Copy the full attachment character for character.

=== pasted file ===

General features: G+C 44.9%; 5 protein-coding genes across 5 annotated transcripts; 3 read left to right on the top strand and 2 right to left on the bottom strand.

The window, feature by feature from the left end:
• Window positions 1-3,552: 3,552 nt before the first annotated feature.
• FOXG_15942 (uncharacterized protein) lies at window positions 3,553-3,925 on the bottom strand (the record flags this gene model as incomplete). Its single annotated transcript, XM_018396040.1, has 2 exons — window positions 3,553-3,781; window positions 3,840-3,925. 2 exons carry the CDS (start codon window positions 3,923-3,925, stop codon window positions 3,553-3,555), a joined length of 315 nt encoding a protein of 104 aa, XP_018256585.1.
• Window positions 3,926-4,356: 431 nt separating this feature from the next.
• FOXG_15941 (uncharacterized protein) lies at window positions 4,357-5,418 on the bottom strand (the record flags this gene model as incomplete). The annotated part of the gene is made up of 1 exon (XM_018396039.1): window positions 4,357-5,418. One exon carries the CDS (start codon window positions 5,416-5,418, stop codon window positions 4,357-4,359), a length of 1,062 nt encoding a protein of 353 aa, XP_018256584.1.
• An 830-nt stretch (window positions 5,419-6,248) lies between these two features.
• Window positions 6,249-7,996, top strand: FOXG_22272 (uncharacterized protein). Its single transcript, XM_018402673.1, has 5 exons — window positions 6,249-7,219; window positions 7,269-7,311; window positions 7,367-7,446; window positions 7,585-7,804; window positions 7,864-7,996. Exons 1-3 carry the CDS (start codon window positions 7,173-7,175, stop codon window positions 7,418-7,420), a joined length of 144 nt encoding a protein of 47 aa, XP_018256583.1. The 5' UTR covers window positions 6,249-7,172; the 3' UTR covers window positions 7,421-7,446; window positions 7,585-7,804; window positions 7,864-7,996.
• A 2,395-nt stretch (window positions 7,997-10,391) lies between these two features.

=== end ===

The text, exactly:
General features: G+C 44.9%; 5 protein-coding genes across 5 annotated transcripts; 3 read left to right on the top strand and 2 right to left on the bottom strand.

The window, feature by feature from the left end:
• Window positions 1-3,552: 3,552 nt before the first annotated feature.
• FOXG_15942 (uncharacterized protein) lies at window positions 3,553-3,925 on the bottom strand (the record flags this gene model as incomplete). Its single annotated transcript, XM_018396040.1, has 2 exons — window positions 3,553-3,781; window positions 3,840-3,925. 2 exons carry the CDS (start codon window positions 3,923-3,925, stop codon window positions 3,553-3,555), a joined length of 315 nt encoding a protein of 104 aa, XP_018256585.1.
• Window positions 3,926-4,356: 431 nt separating this feature from the next.
• FOXG_15941 (uncharacterized protein) lies at window positions 4,357-5,418 on the bottom strand (the record flags this gene model as incomplete). The annotated part of the gene is made up of 1 exon (XM_018396039.1): window positions 4,357-5,418. One exon carries the CDS (start codon window positions 5,416-5,418, stop codon window positions 4,357-4,359), a length of 1,062 nt encoding a protein of 353 aa, XP_018256584.1.
• An 830-nt stretch (window positions 5,419-6,248) lies between these two features.
• Window positions 6,249-7,996, top strand: FOXG_22272 (uncharacterized protein). Its single transcript, XM_018402673.1, has 5 exons — window positions 6,249-7,219; window positions 7,269-7,311; window positions 7,367-7,446; window positions 7,585-7,804; window positions 7,864-7,996. Exons 1-3 carry the CDS (start codon window positions 7,173-7,175, stop codon window positions 7,418-7,420), a joined length of 144 nt encoding a protein of 47 aa, XP_018256583.1. The 5' UTR covers window positions 6,249-7,172; the 3' UTR covers window positions 7,421-7,446; window positions 7,585-7,804; window positions 7,864-7,996.
• A 2,395-nt stretch (window positions 7,997-10,391) lies between these two features.